def start(timeout=DEFAULT): run_after_timeout(timeout, wakeup) def wakeup(): timeout = process_jobs() start(timeout) start()
It's commonly seen in non-blocking applications. Please check the implementation of tornado.py for example.
Although the scheduler is all about executing the job at a specific time, it doesn't guarantee the job will be executed definitely. That's one of the most important things you need to have in your mind. Two primary factors would affect it:
If the system load is high, the scheduler might choose to drop some jobs since it needs to execute new jobs. It's similar to the case of queueing-up.It's recommended not to put CPU-bound operations in the same machine of where APScheduler is running.
Besides, the sleep operation depends on OS or VM scheduler, which is much low-level scheduler behind the scene. The OS does not guarantee it suspends the process exactly the same amount of time specified by
Since the scheduler sometimes misses triggering jobs, APScheduler leaves the question to the end-users if the job should be triggered when the job passed the time.
|----x-------()?------x--------x------| x: job triggered (): job miss triggered ?: should the job be triggered afterward?
To solve this problem, APScheduler provides a controlling parameter
misfire_grace_time for each job. If the job passed the scheduled time but still within the
misfire_grace_time, then it would be triggered still.
Additionally, you can choose another option by using controlling parameter
coalescing to roll all missed executions into one.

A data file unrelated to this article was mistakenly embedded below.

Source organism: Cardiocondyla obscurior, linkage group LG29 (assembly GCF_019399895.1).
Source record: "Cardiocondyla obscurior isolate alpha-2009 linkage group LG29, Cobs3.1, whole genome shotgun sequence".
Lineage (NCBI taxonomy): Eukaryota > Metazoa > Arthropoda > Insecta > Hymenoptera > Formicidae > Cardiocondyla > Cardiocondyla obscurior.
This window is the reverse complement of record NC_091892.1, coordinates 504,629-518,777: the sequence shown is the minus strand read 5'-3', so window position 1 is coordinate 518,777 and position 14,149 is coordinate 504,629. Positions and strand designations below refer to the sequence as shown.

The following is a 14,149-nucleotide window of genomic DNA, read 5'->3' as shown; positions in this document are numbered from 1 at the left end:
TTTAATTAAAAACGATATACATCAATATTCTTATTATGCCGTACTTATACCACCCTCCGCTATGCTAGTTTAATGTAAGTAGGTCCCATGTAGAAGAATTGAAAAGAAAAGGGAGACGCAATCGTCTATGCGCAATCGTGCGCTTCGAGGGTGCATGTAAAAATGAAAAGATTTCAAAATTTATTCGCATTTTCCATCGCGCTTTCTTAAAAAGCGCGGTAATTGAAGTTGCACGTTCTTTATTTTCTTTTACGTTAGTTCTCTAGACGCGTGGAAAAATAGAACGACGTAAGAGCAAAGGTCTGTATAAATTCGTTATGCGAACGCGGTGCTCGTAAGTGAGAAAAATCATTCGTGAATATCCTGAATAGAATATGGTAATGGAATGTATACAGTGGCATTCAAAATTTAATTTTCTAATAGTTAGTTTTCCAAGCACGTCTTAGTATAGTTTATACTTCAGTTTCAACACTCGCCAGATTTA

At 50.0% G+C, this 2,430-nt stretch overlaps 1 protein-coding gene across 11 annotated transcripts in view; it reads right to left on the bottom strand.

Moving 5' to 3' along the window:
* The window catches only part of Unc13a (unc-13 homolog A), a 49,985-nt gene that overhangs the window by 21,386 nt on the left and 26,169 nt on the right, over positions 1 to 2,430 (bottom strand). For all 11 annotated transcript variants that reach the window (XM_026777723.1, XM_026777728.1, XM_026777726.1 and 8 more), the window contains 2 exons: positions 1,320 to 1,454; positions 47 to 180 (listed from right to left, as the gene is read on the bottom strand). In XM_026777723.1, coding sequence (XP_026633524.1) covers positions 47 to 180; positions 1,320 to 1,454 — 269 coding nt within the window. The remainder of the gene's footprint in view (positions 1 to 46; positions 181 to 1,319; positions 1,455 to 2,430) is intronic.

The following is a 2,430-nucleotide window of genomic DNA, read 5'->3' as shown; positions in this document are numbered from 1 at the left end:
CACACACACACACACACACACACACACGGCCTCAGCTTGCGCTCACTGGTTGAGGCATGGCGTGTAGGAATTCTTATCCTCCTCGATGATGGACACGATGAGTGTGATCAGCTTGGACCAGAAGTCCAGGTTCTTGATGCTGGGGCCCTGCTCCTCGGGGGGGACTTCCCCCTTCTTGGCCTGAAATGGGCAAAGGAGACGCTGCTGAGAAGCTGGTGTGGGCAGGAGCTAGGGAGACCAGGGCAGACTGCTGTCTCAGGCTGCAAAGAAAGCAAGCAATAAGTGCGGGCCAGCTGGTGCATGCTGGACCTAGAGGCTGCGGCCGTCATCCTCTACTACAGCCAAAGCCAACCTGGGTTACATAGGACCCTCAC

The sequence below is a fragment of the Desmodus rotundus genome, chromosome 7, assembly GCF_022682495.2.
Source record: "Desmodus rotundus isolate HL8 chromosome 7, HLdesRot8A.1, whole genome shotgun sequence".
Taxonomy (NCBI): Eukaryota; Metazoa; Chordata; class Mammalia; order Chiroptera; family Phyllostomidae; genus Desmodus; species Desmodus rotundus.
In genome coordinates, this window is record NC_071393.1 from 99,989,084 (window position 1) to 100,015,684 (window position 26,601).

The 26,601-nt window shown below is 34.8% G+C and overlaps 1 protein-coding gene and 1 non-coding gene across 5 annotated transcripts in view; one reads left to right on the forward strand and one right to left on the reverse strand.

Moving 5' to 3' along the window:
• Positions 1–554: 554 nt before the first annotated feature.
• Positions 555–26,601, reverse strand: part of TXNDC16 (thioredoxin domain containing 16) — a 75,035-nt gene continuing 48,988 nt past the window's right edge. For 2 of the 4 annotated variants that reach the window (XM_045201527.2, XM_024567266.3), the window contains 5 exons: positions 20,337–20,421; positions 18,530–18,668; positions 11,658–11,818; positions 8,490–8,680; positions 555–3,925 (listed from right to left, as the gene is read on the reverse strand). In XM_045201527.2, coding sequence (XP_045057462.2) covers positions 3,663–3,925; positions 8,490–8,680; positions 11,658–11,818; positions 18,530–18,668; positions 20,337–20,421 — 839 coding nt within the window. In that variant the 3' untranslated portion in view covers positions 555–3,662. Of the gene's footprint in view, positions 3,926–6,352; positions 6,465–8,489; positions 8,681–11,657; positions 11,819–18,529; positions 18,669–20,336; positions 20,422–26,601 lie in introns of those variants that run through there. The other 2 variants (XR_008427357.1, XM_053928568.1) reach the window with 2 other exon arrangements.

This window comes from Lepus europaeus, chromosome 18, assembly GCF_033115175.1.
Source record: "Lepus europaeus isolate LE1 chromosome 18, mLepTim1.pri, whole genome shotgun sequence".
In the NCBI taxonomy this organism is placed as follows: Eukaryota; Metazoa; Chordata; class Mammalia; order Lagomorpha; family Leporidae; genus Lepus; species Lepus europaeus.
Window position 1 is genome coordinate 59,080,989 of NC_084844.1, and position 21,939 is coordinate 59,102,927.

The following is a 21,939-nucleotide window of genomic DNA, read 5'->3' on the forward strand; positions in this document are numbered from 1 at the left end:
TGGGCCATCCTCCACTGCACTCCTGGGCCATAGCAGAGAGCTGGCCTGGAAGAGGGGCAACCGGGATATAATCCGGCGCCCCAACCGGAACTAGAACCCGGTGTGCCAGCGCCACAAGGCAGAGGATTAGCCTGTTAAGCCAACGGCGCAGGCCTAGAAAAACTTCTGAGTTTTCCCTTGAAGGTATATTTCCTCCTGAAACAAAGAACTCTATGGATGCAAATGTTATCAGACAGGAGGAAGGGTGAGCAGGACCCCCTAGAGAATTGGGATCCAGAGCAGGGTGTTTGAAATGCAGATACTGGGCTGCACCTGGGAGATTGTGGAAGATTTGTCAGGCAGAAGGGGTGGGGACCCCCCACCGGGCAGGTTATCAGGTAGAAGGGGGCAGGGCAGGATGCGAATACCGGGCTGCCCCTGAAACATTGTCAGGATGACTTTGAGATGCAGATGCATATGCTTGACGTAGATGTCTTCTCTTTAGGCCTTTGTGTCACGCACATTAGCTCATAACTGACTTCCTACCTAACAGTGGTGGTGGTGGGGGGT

Sometimes the job might be triggered even when another instance of the job is running. It happens when the job takes a long time to run and the next job just catches up.
|----x--------()--------xx?-----x------| x: job triggered (): job miss triggered ?: should the two jobs both run?
To solve this problem, APScheduler provides another controlling parameter
max_instances for end users.
max_instances, APScheduler puts a lot of efforts into managing job state and their run times.
Since the jobs might runs concurrently, APScheduler has to acquire a lock onto jobstore for any job data modifications.
Except for the job management API, APScheduler also provides a lightweight event system for a certain number of events.
APScheduler fires events on certain occasions so that user code can listen to them.
Below is an example of how apscheduler report job errors via prometheus:
def report_error(event): if event.exception: PROM_ERROR_METRICS.inc() scheduler.add_listener(report_error, EVENT_JOB_ERROR)
It's an intended design goal to make APScheduler a cross-platform, cross-application scheduler framework, rather than a daemon or service itself. It's meant to reside in an existing application. It says you need to integrate it into your codebase, instead of running it as a dedicated server.
The good part is it can extend itself to almost any use cases. The sad part is that it needs you to do more development work.
You might want to implement one of below challenges as your side project.